Posted 4/9/2020 11:51 (#8175979 - in reply to #8175405) Subject: RE: Did I find my problem?
Southern Minnesota Between Freeborn & Wells
With rephasing cylinders they MUST be two different sizes to keep them in phase. When oil goes into the base of the first cylinder it pushes oil out its rod end. This oil goes to the base end of the next cylinder. The oil coming out the rod end goes to another cylinder or back to the tractor.
The area of the piston on the base side of any cylinder is larger than the area of the piston on the rod side due to the size of the rod. This is because the rod itself takes up space. If enough oil were pumped into the base side to move the piston 1" the oil from the rod side would get pushed into the base of the next cylinder. Its base should be smaller than the base of the first cylinder. If the cylinders were the same size, the second cylinder wouldn't move the 1". Ideally the base of the second cylinder should be the area of the rod end of the first cylinder. If several cylinders are plumbed together in series for rephasing, each succeeding cylinder needs to be smaller.
We demoed a new tillage machine one time. It was just put together and we were the first to use it. It had two cylinders on each side. So each side had a rephasing pair. It did not raise/lower evenly. The salesman was trying to adjust some mechanical linkage when I got there. He could get it to be level in the field position or the road position but not both. I followed the hoses and noticed that the first cylinder of the pair was the smaller one. Salesman said "shouldn't make any difference". It was easy to swap them with out moving any hoses so they eventually tried switching the cylinders. This solved the problem. Salesman said he had never heard of that. I said apparently the set up man never tested it.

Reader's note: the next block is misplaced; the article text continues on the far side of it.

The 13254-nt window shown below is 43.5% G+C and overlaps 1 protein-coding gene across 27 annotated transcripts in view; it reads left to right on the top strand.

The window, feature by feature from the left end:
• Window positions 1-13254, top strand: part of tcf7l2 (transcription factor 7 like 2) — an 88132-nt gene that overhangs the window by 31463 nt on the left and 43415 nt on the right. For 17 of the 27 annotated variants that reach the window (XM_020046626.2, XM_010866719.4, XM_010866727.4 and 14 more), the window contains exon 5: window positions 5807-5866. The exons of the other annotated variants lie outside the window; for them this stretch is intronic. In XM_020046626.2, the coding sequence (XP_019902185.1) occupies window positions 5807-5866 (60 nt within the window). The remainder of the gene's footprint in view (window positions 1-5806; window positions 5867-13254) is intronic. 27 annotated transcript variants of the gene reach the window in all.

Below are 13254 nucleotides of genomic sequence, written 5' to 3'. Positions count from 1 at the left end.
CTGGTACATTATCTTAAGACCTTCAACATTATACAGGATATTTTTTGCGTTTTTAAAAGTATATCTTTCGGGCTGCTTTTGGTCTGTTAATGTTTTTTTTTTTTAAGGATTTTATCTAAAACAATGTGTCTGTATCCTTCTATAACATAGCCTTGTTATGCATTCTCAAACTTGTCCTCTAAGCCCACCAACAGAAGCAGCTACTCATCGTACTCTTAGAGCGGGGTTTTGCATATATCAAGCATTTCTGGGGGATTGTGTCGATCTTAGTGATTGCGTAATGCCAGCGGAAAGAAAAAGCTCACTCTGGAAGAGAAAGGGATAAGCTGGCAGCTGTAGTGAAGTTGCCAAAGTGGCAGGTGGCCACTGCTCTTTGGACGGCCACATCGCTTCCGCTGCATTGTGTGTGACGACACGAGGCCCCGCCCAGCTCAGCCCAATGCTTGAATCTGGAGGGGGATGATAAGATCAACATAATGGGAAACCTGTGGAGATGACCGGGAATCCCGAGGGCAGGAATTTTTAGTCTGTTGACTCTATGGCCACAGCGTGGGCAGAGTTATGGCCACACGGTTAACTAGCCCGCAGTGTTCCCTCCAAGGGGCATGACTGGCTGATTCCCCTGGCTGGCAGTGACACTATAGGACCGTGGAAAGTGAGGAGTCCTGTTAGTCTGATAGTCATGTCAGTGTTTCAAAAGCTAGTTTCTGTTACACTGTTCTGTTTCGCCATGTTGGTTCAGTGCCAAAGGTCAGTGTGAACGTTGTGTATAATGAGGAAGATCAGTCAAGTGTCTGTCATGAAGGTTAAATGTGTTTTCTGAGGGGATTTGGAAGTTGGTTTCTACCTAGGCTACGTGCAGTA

All "air" must be removed internally for this to work. Some cylinders have a "leak" passageway so that when the cylinder is fully extended or retracted oil can flow internally so as to even things out and bring them into phase. The Master cylinder on some Deere planters had a collar that could be removed. Then the cylinders would retract a bit further to uncover this passage way to let the oil even out. When it was back in phase, the collar was reattached to prevent the cylinder from retracting into that area for normal operation. With other systems holding the hydraulics for a while at the end of the stroke will push the air past the piston and eventually it works out. I've seen situations where the hose needed to be loosened a bit at the cylinder so it leaked a bit to get the air out. Once the cylinders were in phase then the hoses were tightened.